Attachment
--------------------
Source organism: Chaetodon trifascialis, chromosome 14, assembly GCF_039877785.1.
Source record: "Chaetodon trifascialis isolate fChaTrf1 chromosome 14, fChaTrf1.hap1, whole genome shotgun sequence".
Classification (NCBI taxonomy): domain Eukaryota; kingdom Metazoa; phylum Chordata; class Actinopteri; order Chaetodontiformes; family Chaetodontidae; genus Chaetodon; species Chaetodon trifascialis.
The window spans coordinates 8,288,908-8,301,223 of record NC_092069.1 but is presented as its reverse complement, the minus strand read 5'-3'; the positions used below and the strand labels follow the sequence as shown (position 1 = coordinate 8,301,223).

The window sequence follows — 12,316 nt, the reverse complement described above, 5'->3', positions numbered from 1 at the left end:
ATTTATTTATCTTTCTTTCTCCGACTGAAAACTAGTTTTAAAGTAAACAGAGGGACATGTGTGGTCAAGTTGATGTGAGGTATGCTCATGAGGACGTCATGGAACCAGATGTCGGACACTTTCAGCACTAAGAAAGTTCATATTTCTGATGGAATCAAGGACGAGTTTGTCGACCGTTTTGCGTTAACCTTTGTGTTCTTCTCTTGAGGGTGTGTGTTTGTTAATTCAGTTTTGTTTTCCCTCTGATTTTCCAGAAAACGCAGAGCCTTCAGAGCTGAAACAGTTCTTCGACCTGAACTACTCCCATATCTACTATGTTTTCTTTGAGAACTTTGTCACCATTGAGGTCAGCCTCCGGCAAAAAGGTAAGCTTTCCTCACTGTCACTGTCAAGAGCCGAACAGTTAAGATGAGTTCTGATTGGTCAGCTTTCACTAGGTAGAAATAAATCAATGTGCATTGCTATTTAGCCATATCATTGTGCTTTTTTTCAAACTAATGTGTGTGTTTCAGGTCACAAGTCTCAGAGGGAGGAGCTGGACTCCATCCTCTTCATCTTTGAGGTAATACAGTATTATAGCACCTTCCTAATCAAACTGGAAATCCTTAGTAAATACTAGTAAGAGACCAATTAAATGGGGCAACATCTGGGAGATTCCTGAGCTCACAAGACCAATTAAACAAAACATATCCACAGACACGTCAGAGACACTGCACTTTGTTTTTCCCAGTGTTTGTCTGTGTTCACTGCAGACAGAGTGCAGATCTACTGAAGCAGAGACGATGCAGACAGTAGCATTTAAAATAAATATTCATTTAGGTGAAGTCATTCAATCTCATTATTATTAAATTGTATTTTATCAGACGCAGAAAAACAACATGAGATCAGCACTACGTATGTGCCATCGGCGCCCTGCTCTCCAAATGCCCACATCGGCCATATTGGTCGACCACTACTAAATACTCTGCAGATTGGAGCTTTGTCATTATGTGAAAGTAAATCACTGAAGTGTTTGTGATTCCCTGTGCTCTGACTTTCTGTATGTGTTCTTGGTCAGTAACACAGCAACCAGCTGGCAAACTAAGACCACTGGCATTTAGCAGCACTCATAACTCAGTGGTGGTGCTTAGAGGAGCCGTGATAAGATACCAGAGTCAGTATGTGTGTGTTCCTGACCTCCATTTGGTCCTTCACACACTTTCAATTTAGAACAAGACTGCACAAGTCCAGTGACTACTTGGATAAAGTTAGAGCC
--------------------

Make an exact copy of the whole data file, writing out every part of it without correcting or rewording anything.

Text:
Source organism: Chaetodon trifascialis, chromosome 14, assembly GCF_039877785.1.
Source record: "Chaetodon trifascialis isolate fChaTrf1 chromosome 14, fChaTrf1.hap1, whole genome shotgun sequence".
Classification (NCBI taxonomy): domain Eukaryota; kingdom Metazoa; phylum Chordata; class Actinopteri; order Chaetodontiformes; family Chaetodontidae; genus Chaetodon; species Chaetodon trifascialis.
The window spans coordinates 8,288,908-8,301,223 of record NC_092069.1 but is presented as its reverse complement, the minus strand read 5'-3'; the positions used below and the strand labels follow the sequence as shown (position 1 = coordinate 8,301,223).

The window sequence follows — 12,316 nt, the reverse complement described above, 5'->3', positions numbered from 1 at the left end:
ATTTATTTATCTTTCTTTCTCCGACTGAAAACTAGTTTTAAAGTAAACAGAGGGACATGTGTGGTCAAGTTGATGTGAGGTATGCTCATGAGGACGTCATGGAACCAGATGTCGGACACTTTCAGCACTAAGAAAGTTCATATTTCTGATGGAATCAAGGACGAGTTTGTCGACCGTTTTGCGTTAACCTTTGTGTTCTTCTCTTGAGGGTGTGTGTTTGTTAATTCAGTTTTGTTTTCCCTCTGATTTTCCAGAAAACGCAGAGCCTTCAGAGCTGAAACAGTTCTTCGACCTGAACTACTCCCATATCTACTATGTTTTCTTTGAGAACTTTGTCACCATTGAGGTCAGCCTCCGGCAAAAAGGTAAGCTTTCCTCACTGTCACTGTCAAGAGCCGAACAGTTAAGATGAGTTCTGATTGGTCAGCTTTCACTAGGTAGAAATAAATCAATGTGCATTGCTATTTAGCCATATCATTGTGCTTTTTTTCAAACTAATGTGTGTGTTTCAGGTCACAAGTCTCAGAGGGAGGAGCTGGACTCCATCCTCTTCATCTTTGAGGTAATACAGTATTATAGCACCTTCCTAATCAAACTGGAAATCCTTAGTAAATACTAGTAAGAGACCAATTAAATGGGGCAACATCTGGGAGATTCCTGAGCTCACAAGACCAATTAAACAAAACATATCCACAGACACGTCAGAGACACTGCACTTTGTTTTTCCCAGTGTTTGTCTGTGTTCACTGCAGACAGAGTGCAGATCTACTGAAGCAGAGACGATGCAGACAGTAGCATTTAAAATAAATATTCATTTAGGTGAAGTCATTCAATCTCATTATTATTAAATTGTATTTTATCAGACGCAGAAAAACAACATGAGATCAGCACTACGTATGTGCCATCGGCGCCCTGCTCTCCAAATGCCCACATCGGCCATATTGGTCGACCACTACTAAATACTCTGCAGATTGGAGCTTTGTCATTATGTGAAAGTAAATCACTGAAGTGTTTGTGATTCCCTGTGCTCTGACTTTCTGTATGTGTTCTTGGTCAGTAACACAGCAACCAGCTGGCAAACTAAGACCACTGGCATTTAGCAGCACTCATAACTCAGTGGTGGTGCTTAGAGGAGCCGTGATAAGATACCAGAGTCAGTATGTGTGTGTTCCTGACCTCCATTTGGTCCTTCACACACTTTCAATTTAGAACAAGACTGCACAAGTCCAGTGACTACTTGGATAAAGTTAGAGCC